(b) arranging for the receivers to receive respective reference signals from respective signal relays, the reference signals either being replicas of a single signal or being replicas of signals locked in frequency, time and phase to a single signal and the reference signals being transmitted to the signal relays from reference transmitting means of known location;

(c) processing the respective unknown signal and reference signal received by each receiver coherently such that these signals preserve their timing and phase information relative to one another;

(d) performing cross ambiguity function processing of the processed reference signals and the processed unknown signals and employing the reference signals to counteract phase noise and frequency drift effects in the unknown signals in order to determine at least one of the following:

(i) values of the Differential Time Offset (DTO) and Differential Frequency Offset (DFO) of the unknown signals,

(ii) values of the DTO of the unknown signals corresponding to different signal relay positions,

(iii) values of the DFO of the unknown signals corresponding to different signal relay positions,

(iv) values of the DTO of the unknown signals corresponding to different combinations of signal relays,

(v) values of the DFO of the unknown signals corresponding to different combinations of signal relays,

(e) calculating the position of the unknown signal source from the values of DTO and/or DFO as the case may be determined in Step(d).

The invention provides the advantage that it does not require the positions and velocities of the satellites to be known with the degree of accuracy required in the prior art, and it can be used with satellites which have an orbital inclination of up to at least 3 degrees. The invention does not require the degree of relay or receiver phase stability required in the prior art. It does not require receivers which are located geographically together, which have common time and frequency references and which employ phase-locked frequency downconversion using a common precision frequency standard. The invention is also able to perform location of an unknown signal source in the presence of other unwanted signals.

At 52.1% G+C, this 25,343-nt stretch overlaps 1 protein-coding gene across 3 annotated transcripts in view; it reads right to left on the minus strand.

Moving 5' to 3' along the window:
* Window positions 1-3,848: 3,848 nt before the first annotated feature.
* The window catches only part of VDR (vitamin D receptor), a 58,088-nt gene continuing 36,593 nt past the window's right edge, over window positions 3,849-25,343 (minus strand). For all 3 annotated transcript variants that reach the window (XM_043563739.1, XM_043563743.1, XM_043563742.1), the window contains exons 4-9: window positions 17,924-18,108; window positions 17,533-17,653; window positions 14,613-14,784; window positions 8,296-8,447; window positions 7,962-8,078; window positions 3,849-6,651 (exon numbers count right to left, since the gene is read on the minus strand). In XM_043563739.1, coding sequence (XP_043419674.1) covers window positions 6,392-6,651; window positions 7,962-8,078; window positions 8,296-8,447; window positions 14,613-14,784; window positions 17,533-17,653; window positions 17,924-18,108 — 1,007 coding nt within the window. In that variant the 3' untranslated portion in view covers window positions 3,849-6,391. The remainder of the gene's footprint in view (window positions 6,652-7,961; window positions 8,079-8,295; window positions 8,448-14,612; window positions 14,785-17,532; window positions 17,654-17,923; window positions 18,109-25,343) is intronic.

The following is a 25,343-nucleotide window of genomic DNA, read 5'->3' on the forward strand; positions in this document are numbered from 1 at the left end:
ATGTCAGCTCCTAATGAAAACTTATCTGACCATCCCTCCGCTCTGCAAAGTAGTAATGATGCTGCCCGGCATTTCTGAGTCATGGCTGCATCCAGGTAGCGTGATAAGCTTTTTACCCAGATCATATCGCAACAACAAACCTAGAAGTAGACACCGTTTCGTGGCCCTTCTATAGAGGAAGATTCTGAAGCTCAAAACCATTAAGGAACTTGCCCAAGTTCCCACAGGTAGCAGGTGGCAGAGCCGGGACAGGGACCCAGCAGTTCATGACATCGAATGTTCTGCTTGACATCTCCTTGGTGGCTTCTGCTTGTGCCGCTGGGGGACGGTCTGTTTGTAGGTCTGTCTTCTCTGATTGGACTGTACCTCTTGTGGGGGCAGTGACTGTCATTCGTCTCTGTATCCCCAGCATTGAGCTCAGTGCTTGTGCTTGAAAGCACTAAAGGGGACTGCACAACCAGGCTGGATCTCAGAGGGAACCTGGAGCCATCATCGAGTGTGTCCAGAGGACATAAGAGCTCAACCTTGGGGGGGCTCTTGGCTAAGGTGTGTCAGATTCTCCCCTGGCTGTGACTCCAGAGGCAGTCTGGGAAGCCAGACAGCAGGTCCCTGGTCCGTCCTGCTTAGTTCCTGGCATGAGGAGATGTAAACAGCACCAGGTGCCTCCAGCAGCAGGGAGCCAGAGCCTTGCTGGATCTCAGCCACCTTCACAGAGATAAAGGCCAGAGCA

Processing in Step (c) of the invention is preferably carried out in respect of signals received by each receiver by downconverting the unknown signal and the reference signal to intermediate frequency (IF) signals with predetermined bandwidths and obtaining digital samples thereof with sample timing and frequency downconversion controlled in accordance with a precise frequency and timing standard. The unknown and reference signals are preferably arranged to have like IF bandwidths not greater than 4 MHz. For DTO determination the IF bandwidth is preferably set to be as close as possible to the bandwidth of the unknown signal, to which the reference signal bandwidth is also preferably matched. For precise DFO determination, the IF bandwidth is preferably lower than 100 kHz, eg as low as 10 kHz. This yields improved accuracy in DFO processing.